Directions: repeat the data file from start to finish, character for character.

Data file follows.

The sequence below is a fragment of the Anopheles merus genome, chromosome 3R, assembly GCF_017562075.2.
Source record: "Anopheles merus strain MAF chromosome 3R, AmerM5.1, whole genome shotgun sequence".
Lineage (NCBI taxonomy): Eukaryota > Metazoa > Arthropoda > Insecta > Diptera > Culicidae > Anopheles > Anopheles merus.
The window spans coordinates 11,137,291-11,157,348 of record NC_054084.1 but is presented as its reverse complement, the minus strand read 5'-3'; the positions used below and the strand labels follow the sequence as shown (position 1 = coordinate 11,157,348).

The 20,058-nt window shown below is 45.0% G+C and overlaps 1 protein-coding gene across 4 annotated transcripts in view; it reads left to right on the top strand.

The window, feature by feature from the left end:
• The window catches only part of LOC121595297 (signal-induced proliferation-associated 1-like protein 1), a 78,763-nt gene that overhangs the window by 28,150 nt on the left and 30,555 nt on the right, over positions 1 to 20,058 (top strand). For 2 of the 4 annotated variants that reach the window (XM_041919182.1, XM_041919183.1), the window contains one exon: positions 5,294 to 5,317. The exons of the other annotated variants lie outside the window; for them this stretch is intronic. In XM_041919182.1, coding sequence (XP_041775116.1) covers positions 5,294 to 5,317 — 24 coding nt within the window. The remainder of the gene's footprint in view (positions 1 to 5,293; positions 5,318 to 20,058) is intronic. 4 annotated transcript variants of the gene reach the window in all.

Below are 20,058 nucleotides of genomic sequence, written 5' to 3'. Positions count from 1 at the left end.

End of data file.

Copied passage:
The sequence below is a fragment of the Anopheles merus genome, chromosome 3R, assembly GCF_017562075.2.
Source record: "Anopheles merus strain MAF chromosome 3R, AmerM5.1, whole genome shotgun sequence".
Lineage (NCBI taxonomy): Eukaryota > Metazoa > Arthropoda > Insecta > Diptera > Culicidae > Anopheles > Anopheles merus.
The window spans coordinates 11,137,291-11,157,348 of record NC_054084.1 but is presented as its reverse complement, the minus strand read 5'-3'; the positions used below and the strand labels follow the sequence as shown (position 1 = coordinate 11,157,348).

The 20,058-nt window shown below is 45.0% G+C and overlaps 1 protein-coding gene across 4 annotated transcripts in view; it reads left to right on the top strand.

The window, feature by feature from the left end:
• The window catches only part of LOC121595297 (signal-induced proliferation-associated 1-like protein 1), a 78,763-nt gene that overhangs the window by 28,150 nt on the left and 30,555 nt on the right, over positions 1 to 20,058 (top strand). For 2 of the 4 annotated variants that reach the window (XM_041919182.1, XM_041919183.1), the window contains one exon: positions 5,294 to 5,317. The exons of the other annotated variants lie outside the window; for them this stretch is intronic. In XM_041919182.1, coding sequence (XP_041775116.1) covers positions 5,294 to 5,317 — 24 coding nt within the window. The remainder of the gene's footprint in view (positions 1 to 5,293; positions 5,318 to 20,058) is intronic. 4 annotated transcript variants of the gene reach the window in all.

Below are 20,058 nucleotides of genomic sequence, written 5' to 3'. Positions count from 1 at the left end.